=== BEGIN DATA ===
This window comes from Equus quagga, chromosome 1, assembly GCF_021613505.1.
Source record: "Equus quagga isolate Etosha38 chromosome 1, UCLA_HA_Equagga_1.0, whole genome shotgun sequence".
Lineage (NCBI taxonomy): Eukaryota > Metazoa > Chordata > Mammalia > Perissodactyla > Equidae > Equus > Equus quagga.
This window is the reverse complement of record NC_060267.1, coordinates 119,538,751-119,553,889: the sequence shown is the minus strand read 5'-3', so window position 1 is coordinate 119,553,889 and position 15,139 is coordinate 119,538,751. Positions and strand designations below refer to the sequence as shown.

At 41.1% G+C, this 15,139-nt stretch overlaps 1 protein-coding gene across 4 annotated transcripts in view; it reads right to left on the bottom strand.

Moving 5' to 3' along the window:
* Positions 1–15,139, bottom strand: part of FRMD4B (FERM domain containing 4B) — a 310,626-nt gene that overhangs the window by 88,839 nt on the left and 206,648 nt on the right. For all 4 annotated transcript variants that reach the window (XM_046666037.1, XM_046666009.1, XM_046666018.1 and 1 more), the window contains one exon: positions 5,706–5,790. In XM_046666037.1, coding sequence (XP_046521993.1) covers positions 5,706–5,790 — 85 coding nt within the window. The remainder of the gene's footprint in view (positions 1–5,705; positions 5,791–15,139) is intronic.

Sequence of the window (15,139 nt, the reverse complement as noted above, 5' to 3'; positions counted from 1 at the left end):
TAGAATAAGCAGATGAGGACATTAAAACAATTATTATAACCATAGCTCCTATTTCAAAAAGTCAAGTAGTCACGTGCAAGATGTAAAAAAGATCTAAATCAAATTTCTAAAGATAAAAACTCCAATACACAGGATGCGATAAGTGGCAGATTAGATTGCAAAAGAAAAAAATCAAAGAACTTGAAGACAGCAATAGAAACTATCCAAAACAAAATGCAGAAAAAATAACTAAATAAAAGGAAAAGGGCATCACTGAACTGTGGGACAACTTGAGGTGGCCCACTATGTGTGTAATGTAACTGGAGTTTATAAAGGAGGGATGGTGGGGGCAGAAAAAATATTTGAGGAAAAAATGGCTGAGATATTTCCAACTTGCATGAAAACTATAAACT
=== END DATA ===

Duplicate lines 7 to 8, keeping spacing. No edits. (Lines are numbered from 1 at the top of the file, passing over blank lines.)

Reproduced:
* Positions 1–15,139, bottom strand: part of FRMD4B (FERM domain containing 4B) — a 310,626-nt gene that overhangs the window by 88,839 nt on the left and 206,648 nt on the right. For all 4 annotated transcript variants that reach the window (XM_046666037.1, XM_046666009.1, XM_046666018.1 and 1 more), the window contains one exon: positions 5,706–5,790. In XM_046666037.1, coding sequence (XP_046521993.1) covers positions 5,706–5,790 — 85 coding nt within the window. The remainder of the gene's footprint in view (positions 1–5,705; positions 5,791–15,139) is intronic.

Sequence of the window (15,139 nt, the reverse complement as noted above, 5' to 3'; positions counted from 1 at the left end):